Pandemic Diary 15: A Rainy Day

Quarantine considerations: Outdoors or in?

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A 1964 article in Nature with the euphonious title, “Nature of argillaceous odour,” gave the world the euphonious-sounding word, “petrichor.” In the article, two chemical researchers attempted to scientifically break down what it is we smell when we smell the world after a rain shower and to give the phenomenon a name.

The two authors coined the word, “petrichor,” which I have been mispronouncing in my head since I first encountered it in 2015, when an article on the Huffington Post started to make its social media rounds. It has a long “I,” so say it like this: “petra,” then “eye-core,” which is not how I hear it in my head, with a short “i.”

It is one of the most familiar of smells, pungent, a little clayey, the very essence of spring and summer, yet until 1964 and even more recent experiments, no one knew exactly what that smell is. It didn’t even have a name.

In 1964 and ’65, the two researchers, one Australian and one British, wrote a pair of articles for the science journal Nature in which they outlined a theory about that post-rain odor. A hint is in their title, “argillaceous,” which simply means “things related to or having to do with clay.” (This will not stop me from saying the word the next time I eat something that I really enjoy. It sounds like a compliment. “You’ve outdone yourself. This was truly argill-” and then someone will kick my shin to prevent me from the insult.) Before 1964, the word “petrichor” did not exist, and every single writer who attempted to evoke that post-rain scent discovered that they were stuck with the phrase “post-rain scent.”

It had long been a scent that evokes sensations without a word to evoke the scent.

The researchers theorized that the scent is a bunch of compounds that are never otherwise exposed to our olfactory equipment during any other weather condition. This may strike one as a little obvious, but it isn’t. In dry weather, the authors wrote, certain plants, certain trees, excrete oils that are absorbed by the more clayey soils around them. These oils have a job: they help slow seed germination during dry seasons, when new plants might face a harsh start to life. During a rain shower, the soil yields up some of these oils, now no longer needed to protect seeds, along with another substance, geosmin, which is a waste product of certain bacteria in soil. This specific combination of molecules is what we smell, they wrote.

“Petr-” means rock or stone (petrology). “Ichor” is the blood of the gods in Greek mythology. Thus, petrichor is quite a poetic term; if “the blood of the gods released from stone” is what Isabel Bear and Roderick Thomas wanted us to hear when we hear or write that word, well, that smell indeed is rare and fine to most human noses.

The results of an MIT study were released in 2015, which further confirmed some thoughts about petrichor but also offered some surprises. A high-speed camera was used to photograph simulated rain against different soils. The Huffington Post article has “Crazy Slo-Mo Video Explains Why Rain Has That Distinctive Smell” as its headline, which is a bit more eye-catching than the MIT news release about the study: “Rainfall can release aerosols, study finds.” The study’s authors set up some six hundred experiments on twenty-eight different surfaces and they discovered that raindrops “fizz” on impact. (That is my word, not theirs.) This was something that no one had even theorized.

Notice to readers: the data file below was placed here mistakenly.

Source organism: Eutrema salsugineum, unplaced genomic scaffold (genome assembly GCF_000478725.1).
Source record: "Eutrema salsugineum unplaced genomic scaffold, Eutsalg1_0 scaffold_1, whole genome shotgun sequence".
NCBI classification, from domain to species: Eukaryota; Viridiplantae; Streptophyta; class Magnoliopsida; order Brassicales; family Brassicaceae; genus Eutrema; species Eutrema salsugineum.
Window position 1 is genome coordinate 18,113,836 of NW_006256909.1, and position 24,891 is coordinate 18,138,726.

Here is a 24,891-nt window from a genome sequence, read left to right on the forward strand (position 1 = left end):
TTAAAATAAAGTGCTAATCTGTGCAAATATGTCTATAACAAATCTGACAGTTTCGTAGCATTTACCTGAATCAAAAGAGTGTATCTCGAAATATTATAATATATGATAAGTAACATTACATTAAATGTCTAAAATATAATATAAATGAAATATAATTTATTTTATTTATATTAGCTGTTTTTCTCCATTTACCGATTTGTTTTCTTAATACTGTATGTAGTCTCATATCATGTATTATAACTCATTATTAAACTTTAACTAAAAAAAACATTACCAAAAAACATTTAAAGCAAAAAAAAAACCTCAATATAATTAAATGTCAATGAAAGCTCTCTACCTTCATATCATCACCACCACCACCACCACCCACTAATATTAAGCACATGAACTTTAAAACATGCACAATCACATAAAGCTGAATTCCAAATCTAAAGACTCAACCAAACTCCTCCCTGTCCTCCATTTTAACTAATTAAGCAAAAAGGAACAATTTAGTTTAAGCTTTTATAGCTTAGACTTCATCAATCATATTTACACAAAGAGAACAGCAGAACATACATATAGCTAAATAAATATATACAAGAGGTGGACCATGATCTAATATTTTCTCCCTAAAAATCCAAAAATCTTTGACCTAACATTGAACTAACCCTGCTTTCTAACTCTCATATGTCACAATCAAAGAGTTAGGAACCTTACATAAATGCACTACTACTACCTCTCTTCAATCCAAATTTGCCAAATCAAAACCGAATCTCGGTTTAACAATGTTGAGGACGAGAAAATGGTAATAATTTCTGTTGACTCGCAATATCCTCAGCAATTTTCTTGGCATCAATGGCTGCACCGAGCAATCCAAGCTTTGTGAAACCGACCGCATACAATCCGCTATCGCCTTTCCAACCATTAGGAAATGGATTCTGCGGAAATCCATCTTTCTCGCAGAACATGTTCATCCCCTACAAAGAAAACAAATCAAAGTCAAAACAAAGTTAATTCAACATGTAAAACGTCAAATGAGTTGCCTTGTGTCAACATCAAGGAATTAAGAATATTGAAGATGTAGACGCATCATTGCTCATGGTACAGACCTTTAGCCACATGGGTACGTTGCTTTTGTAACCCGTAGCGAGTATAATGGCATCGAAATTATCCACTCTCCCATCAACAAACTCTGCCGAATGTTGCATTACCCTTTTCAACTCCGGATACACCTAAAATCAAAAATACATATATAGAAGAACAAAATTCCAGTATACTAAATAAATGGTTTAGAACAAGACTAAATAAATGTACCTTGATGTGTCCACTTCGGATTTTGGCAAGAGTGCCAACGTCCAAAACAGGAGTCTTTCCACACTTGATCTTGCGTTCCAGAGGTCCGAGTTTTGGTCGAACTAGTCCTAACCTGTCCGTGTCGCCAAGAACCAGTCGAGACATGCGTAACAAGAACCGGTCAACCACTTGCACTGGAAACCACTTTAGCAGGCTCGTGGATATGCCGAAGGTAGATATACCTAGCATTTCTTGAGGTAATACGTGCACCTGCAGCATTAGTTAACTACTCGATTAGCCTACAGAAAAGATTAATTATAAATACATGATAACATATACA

The images they produced revealed a mechanism that had not previously been detected: As a raindrop hits a surface, it starts to flatten; simultaneously, tiny bubbles rise up from the surface, and through the droplet, before bursting out into the air.

Until 2015, these phenomena—what rain looks like and even what it does when it hits the ground, when it hits different types of soil—had not been seen in such detail, even though almost every human nose has registered it since our ancestors first encountered rain.

The researchers further verified something that every human being who has stood outdoors in a light rain has noticed but never verified with “crazy slo-mo” tools of any kind: that a light rain (there are probably different, precise definitions for “light rain,” but most of us know it when we experience it), when it strikes clayey soils, it releases a lot more bubbles per raindrop. It fizzes. A heavy rain drowns each raindrop, pushes it into the dirt like a bully, a nerd, and the nerd’s locker; a light rain, like the kind I most fondly recall in the woods out behind my house when I was a child, a light rain that taps the leaves and branches of trees, which further slows their impact, that rain produces the strongest petrichor of all and is the one that renders me into an eight-year-old noticing the world for the first time.

The lightest of rain after the driest of spells leads to the most argillaceous type of petrichor, which is the kind that humans smell as relief, thought that things will start growing again, the very aroma of outdoors..

The WordPress Daily Prompt for April 15 asks us to reflect on the word, “Scent.”

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  1. My little corner · April 15, 2020

    Your essay reminds me of the late March/ early April/Spring smell in Vermont. I attended Middlebury College. When the piles and piles of manure at the many dairy farms thawed out – now that was a smell.

    Liked by 1 person

  2. Maria Dass The World · April 16, 2020

    Interesting! I wrote about it in this today and referred to it as ‘after rain’ scent. Now I know it has a term 😊

    Liked by 1 person

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